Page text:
For any tradeable security, this includes all the variables that are available from the venues/exchanges they trade at for e.g. price, yield, volume, open interest, delivery volumes, spot-futures basis etc. For exchange traded securities, this could include granular data from the order book or even tick and order level data, which is where most high frequency strategies operate. The way prices move, also called price action, is a huge area of active analysis and several strategies rely on price and its derived indicators alone. Technical patterns or chart analysis almost entirely relies on price and volume data and these have been implemented across asset classes. Since most of these variables are available real time or with a day’s lag, they can be modified to be used across strategy durations.
Ownership & Flows:
Since most securities, barring commodities, are financial instruments, the amount and level of ownership of different categories of investors and the relative shifts could have some influence on the nature of price moves. For instance, if foreign institutional investors are the largest holders of a particular bond or stock, then their selling could precipitate a large fall in price. On the other hand, if a particular security has very few institutional investors, it could be seen as a high-risk bet given the absence of larger players. Ownership patterns are easily available for listed stocks through exchanges but may not be as straight forward for other asset classes, although most financial regulators do share such information at frequent intervals. These data sets are generally used in conjunction with other data sources and are very rarely used standalone.
While most of the above factors generally capture tangible measures and variables, often financial markets are driven by emotions and greed and fear alone. Moves in one market could lead to knock on effects in other seemingly unrelated markets and this has happened more than once in our recent past. Sentiment factors are the broad set of indicators and measures that people use to gauge whether the underlying mood of the markets is one of optimism or pessimism. There is no standard definition of what kind of variables can be used here, but some examples are underlying market activity, options data, analysts’ expectations and consumer or business confidence.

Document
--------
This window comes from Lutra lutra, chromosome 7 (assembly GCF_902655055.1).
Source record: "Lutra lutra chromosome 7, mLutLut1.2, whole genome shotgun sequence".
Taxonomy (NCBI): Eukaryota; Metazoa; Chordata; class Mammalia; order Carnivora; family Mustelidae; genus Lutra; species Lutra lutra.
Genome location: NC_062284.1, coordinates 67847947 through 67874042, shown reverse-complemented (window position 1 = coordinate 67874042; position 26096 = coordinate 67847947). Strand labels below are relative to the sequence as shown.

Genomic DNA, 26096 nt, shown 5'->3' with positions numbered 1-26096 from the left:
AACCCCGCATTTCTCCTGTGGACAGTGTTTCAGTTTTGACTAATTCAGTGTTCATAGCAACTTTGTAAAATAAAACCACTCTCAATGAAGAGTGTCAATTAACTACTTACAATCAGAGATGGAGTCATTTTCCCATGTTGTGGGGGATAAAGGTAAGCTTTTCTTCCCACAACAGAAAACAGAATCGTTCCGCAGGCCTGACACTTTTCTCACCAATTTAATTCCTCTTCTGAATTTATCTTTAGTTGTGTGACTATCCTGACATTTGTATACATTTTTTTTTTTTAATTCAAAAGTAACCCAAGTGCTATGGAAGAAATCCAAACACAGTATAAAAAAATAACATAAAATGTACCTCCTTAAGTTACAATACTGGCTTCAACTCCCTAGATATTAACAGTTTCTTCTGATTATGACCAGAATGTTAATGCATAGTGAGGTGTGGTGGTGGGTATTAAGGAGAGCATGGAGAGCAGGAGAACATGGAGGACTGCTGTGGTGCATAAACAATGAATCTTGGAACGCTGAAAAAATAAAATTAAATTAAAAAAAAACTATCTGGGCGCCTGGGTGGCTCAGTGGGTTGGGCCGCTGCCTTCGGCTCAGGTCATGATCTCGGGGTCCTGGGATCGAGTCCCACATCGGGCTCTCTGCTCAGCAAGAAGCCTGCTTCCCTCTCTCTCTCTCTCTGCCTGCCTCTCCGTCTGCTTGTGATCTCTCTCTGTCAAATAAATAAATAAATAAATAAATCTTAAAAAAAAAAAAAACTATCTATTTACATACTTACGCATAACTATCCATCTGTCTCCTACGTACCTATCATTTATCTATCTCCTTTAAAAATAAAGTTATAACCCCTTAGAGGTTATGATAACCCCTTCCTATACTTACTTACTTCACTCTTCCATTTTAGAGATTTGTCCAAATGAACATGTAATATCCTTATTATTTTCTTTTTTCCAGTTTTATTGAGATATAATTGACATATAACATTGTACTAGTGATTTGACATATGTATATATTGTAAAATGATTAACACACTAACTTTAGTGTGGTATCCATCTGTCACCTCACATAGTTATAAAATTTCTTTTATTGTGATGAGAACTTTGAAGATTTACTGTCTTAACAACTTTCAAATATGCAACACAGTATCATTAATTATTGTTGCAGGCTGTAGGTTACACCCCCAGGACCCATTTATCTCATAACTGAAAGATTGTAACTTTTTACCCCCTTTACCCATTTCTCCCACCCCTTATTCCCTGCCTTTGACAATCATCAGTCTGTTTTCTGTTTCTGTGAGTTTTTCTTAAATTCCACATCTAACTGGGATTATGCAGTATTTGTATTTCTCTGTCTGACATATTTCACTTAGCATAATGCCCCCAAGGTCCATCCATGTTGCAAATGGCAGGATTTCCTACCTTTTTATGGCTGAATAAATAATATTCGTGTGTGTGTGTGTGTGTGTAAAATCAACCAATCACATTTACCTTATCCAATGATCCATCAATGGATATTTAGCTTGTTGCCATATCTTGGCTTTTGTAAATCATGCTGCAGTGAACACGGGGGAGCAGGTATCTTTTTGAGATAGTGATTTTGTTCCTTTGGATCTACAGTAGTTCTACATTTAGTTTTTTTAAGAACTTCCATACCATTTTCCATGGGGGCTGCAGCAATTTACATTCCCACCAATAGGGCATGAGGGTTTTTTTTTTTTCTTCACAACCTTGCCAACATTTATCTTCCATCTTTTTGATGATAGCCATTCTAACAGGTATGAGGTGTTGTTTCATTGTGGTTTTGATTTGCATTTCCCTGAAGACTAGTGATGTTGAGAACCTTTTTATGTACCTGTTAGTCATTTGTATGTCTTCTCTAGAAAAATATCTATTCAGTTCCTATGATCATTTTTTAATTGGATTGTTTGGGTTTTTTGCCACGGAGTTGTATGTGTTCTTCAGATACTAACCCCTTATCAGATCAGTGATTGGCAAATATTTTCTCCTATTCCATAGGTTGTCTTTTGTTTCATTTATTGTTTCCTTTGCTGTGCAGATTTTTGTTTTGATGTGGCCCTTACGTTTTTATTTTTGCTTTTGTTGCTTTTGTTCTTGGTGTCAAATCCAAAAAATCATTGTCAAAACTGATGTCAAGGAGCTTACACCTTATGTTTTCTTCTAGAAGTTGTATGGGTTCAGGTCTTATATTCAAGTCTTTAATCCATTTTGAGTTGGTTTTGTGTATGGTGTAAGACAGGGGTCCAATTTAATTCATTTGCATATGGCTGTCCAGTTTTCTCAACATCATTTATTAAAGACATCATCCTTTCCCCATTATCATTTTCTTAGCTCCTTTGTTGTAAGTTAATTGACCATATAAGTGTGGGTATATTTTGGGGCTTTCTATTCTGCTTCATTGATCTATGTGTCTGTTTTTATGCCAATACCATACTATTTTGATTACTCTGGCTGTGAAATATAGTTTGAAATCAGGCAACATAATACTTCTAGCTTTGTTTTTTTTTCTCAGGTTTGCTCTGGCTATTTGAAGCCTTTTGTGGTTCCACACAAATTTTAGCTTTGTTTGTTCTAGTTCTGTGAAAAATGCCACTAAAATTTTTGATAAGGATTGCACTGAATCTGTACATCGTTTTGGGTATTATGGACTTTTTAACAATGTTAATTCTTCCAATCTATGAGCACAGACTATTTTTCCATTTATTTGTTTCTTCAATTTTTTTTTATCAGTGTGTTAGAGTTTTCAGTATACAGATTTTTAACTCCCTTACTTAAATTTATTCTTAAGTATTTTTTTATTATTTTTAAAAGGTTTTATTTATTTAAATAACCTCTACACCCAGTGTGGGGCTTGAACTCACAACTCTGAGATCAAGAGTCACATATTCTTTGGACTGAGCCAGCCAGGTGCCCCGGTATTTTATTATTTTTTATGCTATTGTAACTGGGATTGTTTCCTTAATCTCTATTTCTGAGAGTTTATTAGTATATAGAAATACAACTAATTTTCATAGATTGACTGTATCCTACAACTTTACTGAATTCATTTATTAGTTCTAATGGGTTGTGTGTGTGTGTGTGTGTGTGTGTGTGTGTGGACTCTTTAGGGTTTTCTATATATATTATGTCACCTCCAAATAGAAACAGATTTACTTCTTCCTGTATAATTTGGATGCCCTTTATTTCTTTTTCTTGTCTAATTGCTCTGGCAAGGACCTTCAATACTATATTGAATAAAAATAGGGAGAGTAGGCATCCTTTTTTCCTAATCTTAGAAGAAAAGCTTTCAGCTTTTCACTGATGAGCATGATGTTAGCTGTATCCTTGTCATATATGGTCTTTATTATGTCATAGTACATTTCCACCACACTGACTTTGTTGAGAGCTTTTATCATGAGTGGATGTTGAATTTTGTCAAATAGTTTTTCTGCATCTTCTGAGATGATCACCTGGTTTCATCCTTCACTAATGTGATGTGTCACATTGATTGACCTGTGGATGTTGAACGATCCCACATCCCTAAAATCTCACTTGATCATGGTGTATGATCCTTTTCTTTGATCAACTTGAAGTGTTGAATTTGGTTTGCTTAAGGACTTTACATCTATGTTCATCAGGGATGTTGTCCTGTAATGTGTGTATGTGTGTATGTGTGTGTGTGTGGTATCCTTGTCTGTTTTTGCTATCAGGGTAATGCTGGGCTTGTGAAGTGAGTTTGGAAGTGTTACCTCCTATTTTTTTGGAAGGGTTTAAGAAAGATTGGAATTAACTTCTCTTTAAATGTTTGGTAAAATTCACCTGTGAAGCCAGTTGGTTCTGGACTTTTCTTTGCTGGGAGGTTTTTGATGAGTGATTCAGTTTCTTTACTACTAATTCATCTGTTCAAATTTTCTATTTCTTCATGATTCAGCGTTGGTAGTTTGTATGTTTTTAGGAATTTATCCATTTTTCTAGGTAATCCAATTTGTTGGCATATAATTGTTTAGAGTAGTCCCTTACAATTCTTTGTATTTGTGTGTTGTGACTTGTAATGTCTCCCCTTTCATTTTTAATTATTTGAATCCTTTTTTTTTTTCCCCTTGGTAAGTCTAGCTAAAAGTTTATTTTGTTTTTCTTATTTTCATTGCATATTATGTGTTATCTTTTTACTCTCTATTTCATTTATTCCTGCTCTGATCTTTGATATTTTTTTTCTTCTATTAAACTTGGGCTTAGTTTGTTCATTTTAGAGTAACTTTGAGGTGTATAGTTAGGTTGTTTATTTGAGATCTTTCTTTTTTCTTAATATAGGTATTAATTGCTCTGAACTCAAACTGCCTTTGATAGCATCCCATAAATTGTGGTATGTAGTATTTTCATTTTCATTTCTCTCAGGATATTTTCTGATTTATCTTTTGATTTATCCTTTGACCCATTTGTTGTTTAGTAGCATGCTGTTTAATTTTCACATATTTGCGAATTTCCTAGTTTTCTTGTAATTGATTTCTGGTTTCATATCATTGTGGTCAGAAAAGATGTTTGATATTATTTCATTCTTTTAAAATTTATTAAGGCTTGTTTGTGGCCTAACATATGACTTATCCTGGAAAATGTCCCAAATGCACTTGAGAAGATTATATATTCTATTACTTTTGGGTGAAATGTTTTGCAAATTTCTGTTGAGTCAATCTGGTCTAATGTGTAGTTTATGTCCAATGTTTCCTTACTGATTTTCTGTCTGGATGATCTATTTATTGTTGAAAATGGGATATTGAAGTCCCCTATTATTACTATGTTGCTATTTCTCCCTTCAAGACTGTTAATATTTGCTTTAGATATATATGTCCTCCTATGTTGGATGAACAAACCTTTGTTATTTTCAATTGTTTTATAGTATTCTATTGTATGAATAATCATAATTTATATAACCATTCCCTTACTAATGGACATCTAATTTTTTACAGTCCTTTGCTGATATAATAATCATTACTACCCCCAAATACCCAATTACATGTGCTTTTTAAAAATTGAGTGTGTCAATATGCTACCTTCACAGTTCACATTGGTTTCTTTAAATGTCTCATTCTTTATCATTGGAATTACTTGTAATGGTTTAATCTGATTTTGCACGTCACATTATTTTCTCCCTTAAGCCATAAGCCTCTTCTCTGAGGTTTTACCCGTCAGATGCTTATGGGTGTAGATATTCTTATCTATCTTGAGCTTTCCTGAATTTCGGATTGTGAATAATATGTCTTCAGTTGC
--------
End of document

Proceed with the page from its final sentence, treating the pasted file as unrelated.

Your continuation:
Any data source that is not traditionally used or has very few users can technically be classified here. The significant computing power available to us has made big data processing a reality and several sophisticated investors are now increasingly augmenting their existing factors with such datasets to corroborate or challenge their hypotheses. Satellite data imagery has been used by some institutional investors to identify movement of ships across the seas or amount of night time light in industrial areas as a proxy for demand-supply activity. Credit card and retail spends can also be used in a similar way and can be a lead indicator for consumer optimism or cautiousness. While some of these could be publicly available, most are proprietary and involve significant costs.
Some strategies might just use a single kind of data while others might use more, this is purely a design choice and depends on the purpose and mandate of the strategy. In our next post, we shall look at some of the practical aspects we need to be mindful of before using some of the above datasets.